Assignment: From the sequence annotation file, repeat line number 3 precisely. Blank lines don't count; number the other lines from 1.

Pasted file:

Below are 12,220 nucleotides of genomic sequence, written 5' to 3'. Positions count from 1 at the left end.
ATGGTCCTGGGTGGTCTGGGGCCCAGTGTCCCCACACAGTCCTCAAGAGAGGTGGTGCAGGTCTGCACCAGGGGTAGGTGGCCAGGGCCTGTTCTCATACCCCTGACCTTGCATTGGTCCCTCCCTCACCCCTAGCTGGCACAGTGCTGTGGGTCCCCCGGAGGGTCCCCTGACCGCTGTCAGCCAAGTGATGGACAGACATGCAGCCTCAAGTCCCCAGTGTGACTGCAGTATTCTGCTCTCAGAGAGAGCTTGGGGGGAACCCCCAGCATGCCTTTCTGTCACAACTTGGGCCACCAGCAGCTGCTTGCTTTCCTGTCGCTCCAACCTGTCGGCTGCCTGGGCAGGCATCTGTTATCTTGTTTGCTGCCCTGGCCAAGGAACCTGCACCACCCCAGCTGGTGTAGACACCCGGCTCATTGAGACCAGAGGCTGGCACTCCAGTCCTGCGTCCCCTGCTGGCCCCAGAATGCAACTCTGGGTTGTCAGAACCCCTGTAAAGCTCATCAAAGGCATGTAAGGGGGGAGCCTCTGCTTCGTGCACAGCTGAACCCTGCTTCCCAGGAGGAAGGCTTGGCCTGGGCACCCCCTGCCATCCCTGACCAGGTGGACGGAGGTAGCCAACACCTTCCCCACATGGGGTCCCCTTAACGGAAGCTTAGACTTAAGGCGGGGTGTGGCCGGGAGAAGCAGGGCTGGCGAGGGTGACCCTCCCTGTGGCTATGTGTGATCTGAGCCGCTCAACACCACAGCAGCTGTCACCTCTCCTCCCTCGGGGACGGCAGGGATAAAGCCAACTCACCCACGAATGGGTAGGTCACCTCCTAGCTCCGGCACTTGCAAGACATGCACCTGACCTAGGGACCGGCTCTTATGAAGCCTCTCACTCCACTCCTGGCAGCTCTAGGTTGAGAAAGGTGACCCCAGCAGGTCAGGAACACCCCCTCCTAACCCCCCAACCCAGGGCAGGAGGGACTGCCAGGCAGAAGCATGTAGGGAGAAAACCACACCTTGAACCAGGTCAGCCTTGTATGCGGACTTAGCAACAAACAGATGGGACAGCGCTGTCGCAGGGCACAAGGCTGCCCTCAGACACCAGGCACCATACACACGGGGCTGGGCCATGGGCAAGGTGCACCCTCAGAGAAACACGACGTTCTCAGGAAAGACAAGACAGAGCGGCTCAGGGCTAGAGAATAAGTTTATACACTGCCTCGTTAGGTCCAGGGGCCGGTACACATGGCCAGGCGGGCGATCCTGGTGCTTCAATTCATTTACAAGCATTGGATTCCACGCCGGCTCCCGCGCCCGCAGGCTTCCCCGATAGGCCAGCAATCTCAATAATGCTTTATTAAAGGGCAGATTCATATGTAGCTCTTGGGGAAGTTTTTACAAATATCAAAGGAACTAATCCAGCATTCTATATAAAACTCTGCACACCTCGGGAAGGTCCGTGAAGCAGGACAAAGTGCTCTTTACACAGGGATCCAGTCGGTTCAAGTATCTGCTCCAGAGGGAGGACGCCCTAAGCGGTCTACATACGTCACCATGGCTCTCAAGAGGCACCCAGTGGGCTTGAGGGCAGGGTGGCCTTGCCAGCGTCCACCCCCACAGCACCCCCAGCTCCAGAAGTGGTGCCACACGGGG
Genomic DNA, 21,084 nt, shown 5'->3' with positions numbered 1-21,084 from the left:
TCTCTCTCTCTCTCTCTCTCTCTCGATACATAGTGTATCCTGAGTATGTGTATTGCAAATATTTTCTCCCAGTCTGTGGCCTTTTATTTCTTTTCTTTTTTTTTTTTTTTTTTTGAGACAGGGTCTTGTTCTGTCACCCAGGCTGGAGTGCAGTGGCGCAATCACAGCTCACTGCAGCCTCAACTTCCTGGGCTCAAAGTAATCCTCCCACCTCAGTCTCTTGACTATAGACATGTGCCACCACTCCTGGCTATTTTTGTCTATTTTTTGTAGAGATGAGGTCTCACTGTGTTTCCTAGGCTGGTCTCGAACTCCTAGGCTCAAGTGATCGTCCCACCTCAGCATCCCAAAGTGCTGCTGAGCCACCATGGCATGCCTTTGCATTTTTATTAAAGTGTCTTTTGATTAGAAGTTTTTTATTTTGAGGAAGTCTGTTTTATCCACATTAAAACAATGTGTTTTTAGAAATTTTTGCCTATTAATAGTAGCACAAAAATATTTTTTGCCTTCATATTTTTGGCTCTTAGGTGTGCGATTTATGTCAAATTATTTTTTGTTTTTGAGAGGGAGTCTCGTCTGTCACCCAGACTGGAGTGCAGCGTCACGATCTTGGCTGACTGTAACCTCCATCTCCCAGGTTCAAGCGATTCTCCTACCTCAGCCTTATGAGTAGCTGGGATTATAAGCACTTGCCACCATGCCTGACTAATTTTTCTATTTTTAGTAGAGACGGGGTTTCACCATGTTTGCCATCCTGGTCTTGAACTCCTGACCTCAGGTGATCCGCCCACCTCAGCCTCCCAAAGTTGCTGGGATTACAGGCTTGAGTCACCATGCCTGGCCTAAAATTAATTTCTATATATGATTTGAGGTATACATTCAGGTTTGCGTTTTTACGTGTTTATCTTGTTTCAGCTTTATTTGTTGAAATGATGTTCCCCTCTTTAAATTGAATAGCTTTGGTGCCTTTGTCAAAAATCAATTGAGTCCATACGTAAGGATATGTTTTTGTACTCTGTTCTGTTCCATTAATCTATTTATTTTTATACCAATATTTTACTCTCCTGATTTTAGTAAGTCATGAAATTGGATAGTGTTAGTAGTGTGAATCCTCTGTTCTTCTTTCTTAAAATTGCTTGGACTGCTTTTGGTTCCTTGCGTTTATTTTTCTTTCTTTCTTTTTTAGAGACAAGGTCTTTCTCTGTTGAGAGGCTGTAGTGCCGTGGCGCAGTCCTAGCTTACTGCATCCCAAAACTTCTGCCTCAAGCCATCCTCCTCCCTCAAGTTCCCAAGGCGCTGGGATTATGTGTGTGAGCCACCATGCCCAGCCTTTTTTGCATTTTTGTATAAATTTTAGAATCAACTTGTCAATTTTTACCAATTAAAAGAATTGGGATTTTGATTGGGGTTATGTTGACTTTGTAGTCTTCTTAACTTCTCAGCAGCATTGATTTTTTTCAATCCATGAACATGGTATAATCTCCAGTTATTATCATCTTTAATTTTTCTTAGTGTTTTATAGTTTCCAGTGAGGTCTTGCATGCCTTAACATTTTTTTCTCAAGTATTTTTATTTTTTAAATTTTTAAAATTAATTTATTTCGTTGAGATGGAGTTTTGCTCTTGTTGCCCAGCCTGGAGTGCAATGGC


Genomic DNA, 21,084 nt, shown 5'->3' with positions numbered 1-21,084 from the left: